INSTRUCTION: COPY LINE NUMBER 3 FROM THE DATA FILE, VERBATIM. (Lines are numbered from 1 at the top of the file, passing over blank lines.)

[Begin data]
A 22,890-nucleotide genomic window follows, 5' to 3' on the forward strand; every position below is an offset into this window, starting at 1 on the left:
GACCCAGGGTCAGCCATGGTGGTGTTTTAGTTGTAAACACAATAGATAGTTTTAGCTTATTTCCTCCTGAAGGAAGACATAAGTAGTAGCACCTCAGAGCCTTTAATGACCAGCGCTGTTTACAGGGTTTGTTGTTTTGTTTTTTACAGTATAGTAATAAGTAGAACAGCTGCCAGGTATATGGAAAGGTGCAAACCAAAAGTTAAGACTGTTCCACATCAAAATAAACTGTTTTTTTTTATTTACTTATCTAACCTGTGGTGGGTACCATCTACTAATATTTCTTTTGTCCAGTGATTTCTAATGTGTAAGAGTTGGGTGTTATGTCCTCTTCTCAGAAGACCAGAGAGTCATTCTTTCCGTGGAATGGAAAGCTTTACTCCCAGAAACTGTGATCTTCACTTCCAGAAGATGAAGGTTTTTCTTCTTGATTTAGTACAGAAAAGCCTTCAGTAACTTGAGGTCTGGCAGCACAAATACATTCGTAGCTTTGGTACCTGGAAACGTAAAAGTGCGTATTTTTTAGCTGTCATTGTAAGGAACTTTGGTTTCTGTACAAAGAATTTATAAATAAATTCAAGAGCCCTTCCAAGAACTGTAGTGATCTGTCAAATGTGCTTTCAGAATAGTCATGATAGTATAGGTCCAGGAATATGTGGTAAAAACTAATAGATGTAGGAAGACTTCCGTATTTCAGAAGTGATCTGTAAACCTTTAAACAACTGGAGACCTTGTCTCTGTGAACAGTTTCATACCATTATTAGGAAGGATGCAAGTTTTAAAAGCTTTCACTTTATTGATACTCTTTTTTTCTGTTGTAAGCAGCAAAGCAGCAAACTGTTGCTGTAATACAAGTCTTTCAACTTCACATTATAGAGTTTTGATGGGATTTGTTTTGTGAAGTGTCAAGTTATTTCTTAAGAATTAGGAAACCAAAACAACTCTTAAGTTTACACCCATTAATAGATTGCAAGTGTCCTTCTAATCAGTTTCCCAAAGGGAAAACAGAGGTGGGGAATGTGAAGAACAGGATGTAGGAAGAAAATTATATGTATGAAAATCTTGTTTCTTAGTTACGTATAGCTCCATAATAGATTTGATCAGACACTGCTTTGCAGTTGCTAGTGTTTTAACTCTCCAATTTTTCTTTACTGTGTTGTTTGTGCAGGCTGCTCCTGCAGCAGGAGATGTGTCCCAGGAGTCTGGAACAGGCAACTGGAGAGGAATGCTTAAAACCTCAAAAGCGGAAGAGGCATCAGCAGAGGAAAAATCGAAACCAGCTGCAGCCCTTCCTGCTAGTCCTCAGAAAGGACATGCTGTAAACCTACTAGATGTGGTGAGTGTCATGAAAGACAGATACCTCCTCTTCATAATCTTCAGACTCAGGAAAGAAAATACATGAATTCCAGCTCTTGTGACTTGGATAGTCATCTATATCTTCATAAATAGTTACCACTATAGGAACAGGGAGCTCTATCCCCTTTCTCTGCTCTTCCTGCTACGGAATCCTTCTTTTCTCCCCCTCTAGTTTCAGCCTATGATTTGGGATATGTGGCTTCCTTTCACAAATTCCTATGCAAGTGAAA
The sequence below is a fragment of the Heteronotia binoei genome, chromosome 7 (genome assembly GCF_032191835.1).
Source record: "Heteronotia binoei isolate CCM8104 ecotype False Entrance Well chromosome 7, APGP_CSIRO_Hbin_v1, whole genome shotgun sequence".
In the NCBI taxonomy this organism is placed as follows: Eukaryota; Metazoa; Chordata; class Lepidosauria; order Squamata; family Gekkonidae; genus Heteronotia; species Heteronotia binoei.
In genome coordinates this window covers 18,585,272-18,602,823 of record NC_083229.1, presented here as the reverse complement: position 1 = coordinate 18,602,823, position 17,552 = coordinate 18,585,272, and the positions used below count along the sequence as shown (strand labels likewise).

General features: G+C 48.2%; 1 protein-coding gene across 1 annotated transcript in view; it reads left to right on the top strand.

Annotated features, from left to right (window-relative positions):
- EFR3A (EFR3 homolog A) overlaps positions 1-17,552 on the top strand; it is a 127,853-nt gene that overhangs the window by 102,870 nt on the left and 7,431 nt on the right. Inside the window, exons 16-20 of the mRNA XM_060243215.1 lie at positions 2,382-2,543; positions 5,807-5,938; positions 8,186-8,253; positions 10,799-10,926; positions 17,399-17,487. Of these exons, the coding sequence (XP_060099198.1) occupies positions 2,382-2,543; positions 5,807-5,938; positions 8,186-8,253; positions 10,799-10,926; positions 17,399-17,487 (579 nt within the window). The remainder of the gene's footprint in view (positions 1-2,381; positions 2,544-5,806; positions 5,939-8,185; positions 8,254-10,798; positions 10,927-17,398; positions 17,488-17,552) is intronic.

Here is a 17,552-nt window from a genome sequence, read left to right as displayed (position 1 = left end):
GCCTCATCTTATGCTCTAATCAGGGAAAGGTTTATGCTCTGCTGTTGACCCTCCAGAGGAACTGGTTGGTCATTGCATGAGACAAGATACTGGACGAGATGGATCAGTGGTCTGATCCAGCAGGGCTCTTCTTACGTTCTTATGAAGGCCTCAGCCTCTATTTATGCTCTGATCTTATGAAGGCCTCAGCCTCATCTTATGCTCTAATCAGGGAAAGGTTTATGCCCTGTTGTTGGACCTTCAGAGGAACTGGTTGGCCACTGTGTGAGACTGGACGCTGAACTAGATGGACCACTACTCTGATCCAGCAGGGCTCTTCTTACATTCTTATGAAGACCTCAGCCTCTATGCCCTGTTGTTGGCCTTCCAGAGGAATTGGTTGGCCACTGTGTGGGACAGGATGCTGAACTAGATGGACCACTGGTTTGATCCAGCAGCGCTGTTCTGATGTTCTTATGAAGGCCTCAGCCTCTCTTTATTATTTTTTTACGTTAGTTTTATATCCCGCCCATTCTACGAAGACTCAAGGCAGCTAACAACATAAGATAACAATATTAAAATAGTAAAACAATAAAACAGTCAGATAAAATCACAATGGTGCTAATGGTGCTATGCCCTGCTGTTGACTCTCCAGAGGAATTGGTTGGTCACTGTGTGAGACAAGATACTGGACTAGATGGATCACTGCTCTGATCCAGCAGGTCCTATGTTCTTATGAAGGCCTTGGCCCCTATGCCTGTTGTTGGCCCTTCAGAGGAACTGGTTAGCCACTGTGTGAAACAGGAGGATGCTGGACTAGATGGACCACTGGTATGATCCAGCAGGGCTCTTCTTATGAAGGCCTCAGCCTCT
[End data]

The sequence below is a fragment of the Heteronotia binoei genome, chromosome 7 (genome assembly GCF_032191835.1).